How can moral development be fostered in the classroom? To answer this question, this project examines education literature, the author's own experiences, current brain research relating to self regulation, an overview of moral development theories, moral development research, and the instructional implications of this research. There is evidence that certain conditions foster moral development and that these conditions can be promoted in the classroom. Moral development depends on social experiences that teach developmental building blocks such as emotional knowledge, self-regulation and pro-social behavior. Without these building blocks, moral development is unlikely to occur. Linking the fostering of moral development to content embedded in Manitoba's Social Studies curriculum will be made through the example unit plans included.
This mixed method research project addressed the question, Will the awarding of grades for note taking increase the average final grades of students enrolled in a first semester college English course? Four sections of the same EN1201, English Composition course, participated in this research project. Two sections of four were required to take daily class notes in Learning Journals, which were graded at mid-semester and at end of the semester and earned students up to ten percent of their final grade. The other two sections were able to earn up to ten percent of their final grade for writing two 300-word Learning Summaries of the course content that were graded at mid-semester and also at the end of the semester. The average final grades of the two groups were compared. In addition, qualitative research methods were used to record the responses by the two groups on a pretest and post-test Student Learning Survey. The students who kept daily Learning Journals were expected to achieve a higher average final grades [sic] than students who wrote Learning Summaries. However, because of the number of uncontrolled variables in this research project, final grade differences between these two groups were not statistically significant. The data from this research failed to reject the null hypothesis which stated that there was no correlation between daily note taking and higher final grades. Therefore, more research with greater control of the variables is recommended. --P.i.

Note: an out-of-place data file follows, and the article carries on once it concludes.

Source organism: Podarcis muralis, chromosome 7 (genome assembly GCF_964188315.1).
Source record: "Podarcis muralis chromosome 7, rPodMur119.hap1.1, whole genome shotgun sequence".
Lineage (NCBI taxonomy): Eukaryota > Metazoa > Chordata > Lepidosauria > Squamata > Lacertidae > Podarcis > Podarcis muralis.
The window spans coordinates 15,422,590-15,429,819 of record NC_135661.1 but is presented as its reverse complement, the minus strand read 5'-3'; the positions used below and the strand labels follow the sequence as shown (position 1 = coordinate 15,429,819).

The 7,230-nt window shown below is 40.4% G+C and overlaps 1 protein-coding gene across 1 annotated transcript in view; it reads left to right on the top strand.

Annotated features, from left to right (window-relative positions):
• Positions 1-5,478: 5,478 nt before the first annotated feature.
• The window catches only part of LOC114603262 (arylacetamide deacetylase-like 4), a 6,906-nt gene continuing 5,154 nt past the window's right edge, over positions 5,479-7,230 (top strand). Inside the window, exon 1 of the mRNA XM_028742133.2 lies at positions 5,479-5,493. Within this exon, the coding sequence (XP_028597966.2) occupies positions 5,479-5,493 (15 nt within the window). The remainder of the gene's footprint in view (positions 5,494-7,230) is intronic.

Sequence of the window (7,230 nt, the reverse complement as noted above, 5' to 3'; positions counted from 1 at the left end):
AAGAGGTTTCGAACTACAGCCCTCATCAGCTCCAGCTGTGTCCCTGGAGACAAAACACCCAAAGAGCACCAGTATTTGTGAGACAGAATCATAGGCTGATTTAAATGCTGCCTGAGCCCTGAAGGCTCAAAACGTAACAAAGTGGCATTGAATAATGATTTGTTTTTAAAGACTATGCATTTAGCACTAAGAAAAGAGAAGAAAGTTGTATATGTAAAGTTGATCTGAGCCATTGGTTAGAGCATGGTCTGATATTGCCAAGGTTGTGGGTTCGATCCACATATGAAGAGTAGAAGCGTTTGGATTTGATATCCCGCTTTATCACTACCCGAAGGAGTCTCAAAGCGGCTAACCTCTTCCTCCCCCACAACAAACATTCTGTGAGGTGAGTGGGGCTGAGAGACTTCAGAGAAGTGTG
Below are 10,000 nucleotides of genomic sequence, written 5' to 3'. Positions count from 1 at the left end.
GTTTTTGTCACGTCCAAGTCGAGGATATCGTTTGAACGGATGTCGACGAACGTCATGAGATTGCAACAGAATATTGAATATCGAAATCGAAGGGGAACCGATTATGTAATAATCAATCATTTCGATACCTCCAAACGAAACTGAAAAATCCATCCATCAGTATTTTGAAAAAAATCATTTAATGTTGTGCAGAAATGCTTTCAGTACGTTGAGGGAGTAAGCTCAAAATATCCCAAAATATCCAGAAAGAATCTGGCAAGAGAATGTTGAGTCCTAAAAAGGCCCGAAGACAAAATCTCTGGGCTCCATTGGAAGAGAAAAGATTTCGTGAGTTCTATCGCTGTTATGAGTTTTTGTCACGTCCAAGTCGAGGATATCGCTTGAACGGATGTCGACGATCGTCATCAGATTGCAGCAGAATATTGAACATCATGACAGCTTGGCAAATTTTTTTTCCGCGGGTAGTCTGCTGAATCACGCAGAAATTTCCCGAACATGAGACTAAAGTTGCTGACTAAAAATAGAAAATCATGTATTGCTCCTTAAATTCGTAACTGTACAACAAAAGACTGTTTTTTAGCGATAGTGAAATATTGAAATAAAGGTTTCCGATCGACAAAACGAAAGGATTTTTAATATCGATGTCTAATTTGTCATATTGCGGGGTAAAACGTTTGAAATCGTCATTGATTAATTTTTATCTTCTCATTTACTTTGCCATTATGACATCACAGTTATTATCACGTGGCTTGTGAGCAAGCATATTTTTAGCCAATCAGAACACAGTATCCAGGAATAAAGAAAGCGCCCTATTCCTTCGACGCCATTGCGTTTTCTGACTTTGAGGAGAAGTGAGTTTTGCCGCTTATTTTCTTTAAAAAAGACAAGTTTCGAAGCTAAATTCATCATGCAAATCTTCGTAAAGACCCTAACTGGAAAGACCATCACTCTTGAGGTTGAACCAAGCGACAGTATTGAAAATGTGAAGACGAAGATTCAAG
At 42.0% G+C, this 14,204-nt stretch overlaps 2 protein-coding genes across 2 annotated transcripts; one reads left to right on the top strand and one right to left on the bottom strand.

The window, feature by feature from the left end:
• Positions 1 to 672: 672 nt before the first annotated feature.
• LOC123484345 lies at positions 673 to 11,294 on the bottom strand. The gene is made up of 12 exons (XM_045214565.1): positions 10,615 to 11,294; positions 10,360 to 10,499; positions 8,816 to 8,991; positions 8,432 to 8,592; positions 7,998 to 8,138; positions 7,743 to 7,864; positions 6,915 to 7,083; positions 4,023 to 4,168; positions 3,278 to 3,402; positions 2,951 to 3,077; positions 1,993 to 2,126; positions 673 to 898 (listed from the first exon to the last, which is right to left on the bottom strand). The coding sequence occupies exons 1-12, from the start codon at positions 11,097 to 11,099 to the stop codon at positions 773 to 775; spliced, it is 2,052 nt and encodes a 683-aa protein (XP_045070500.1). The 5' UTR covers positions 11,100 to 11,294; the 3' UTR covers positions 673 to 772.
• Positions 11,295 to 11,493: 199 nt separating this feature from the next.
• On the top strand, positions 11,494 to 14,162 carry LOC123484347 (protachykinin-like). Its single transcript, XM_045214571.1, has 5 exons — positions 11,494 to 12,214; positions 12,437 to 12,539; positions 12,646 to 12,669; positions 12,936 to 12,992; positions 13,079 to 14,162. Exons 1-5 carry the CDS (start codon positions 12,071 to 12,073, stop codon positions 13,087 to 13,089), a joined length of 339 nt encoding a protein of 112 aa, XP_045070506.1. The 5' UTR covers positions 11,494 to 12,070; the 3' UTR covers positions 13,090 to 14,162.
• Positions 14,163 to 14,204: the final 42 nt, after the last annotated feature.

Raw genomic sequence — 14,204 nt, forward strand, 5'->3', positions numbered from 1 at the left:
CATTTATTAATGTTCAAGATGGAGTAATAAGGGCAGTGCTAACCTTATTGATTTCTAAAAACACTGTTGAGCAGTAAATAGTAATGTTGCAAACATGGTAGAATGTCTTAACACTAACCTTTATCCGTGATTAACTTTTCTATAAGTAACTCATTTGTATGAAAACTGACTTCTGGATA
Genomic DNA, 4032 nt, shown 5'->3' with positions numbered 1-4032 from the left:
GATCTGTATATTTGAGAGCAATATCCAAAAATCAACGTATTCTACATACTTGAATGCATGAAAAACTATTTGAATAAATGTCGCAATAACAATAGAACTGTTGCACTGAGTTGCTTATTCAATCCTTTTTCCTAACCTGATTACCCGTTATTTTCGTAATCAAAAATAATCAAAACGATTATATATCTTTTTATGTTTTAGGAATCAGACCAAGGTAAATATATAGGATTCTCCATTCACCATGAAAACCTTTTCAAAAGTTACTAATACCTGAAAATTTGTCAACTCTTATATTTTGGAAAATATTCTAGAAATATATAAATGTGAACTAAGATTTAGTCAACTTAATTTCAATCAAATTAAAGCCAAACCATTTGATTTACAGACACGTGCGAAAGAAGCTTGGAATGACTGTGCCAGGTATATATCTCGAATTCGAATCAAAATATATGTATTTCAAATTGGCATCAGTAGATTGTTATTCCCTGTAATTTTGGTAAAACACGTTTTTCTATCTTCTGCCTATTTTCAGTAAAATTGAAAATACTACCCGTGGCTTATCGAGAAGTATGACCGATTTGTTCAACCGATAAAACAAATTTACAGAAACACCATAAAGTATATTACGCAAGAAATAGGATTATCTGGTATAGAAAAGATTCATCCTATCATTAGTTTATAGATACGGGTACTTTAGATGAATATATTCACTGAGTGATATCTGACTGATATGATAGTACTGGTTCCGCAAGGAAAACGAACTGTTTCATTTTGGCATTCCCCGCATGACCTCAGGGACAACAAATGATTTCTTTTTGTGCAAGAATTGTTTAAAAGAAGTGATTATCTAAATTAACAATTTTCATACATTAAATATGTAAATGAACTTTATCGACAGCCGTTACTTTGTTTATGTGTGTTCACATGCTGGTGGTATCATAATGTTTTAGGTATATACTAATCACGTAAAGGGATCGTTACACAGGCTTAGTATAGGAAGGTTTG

The following research study examined relational bullying in a Christian-based elementary school context. Mixed methods were used to study grade seven students and the extent and nature of the relational bullying. Quantitative and qualitative data was collected through a student survey and an adult questionnaire. The results were analyzed using SPSS and by coding themes. The results of the analysis supported previously written literature that girls are relational bullies and boys are physical bullies. However, there is a contradiction that relational bullying is not a boys' issue . Boys are involved in relational bullying in school. Implications from the study indicate that boys will exclude, name call, tease and gossip and spread rumors as a means to bully peers. Boys superseded girls in relational bullying tactics except gossiping and spreading rumors.--P.ii